Norway Is Plowing Cash Back Into Its Wealth Fund

(Bloomberg) -- Cash is once again flowing into the world’s biggest wealth fund.

Norway’s government on Monday proposed depositing 24 billion kroner ($2.9 billion) in the fund this year and 53 billion kroner next year, according to budget documents. It took out 64 billion kroner in 2017.

The $1 trillion fund, which owns about 1.4 percent of global stocks, is getting fresh cash after two years of withdrawals as crude prices have risen above $80 per barrel. The monthly cash infusions will free up the fund to make more real estate investments and allow it make new investments without having to pare its portfolio in other places.

Norway on Monday presented a neutral budget as the rise in oil prices stoke the economy of western Europe’s biggest petroleum producer. The government proposed spending 231 billion kroner of its oil income, which would be a neutral budget impulse. The spending amounts to 2.7 percent of the wealth fund, below the 3 percent fiscal spending rule.

“The cyclical downturn that followed the fall in oil prices four years ago has come to an end, and the economy is in a cyclical upturn,” the Finance Ministry said. “Economic growth is above its historical trend and is projected to increase further next year.”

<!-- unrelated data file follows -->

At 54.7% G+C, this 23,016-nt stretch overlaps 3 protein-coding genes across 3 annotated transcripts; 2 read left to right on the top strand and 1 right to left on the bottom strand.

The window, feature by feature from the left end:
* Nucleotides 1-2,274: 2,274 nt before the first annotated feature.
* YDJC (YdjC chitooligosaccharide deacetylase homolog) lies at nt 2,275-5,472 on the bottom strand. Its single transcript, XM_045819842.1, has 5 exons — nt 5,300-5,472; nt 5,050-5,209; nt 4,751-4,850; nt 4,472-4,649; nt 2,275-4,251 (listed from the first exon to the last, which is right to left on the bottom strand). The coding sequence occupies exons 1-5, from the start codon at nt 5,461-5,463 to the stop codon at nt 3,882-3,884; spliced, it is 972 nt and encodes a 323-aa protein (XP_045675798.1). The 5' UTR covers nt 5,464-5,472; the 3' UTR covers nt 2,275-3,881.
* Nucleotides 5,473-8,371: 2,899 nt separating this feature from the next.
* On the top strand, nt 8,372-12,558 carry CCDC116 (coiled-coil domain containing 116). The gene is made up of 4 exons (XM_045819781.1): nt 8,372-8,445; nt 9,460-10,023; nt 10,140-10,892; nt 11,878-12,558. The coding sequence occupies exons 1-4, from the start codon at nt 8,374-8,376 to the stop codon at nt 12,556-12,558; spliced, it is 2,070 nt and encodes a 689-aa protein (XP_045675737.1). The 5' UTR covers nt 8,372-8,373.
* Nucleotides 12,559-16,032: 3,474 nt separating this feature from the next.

More Key figures20182019
Mainland GDP2.3%2.7%
Oil Investments4.8%8.3%
Fiscal Impulse-0.1%0.0%
Struct. ex-Oil DeficitNOK226.7bNOK231.2b
Oil PriceNOK578NOK583
Net Oil Cash flowNOK259bNOK286b

The government made several tax changes, including lowering the corporate and base individual tax rate to 22 percent from 23 percent, while increasing marginal tax rates to make up for most of the drop in revenue. It also proposed cutting the wealth tax.

For the financial industry the changes were on the negative side. The government proposed lowering some deductions for pension and insurance companies, raising 3 billion kroner this year. It also kept the tax rate for banks at 25 percent and proposed to limit the ability of multinationals to reduce taxes by loading up on debt in Norwegian subsidiaries.

The minority government will now need to reach an agreement with the Christian Democrats to pass the spending plan. The leader of the Christian Democrats last month called on his party to end its support to the Conservative-led government. The party will convene on Nov. 2 to vote on the proposal to start talks on forming a government with the opposition parties.

©2018 Bloomberg L.P.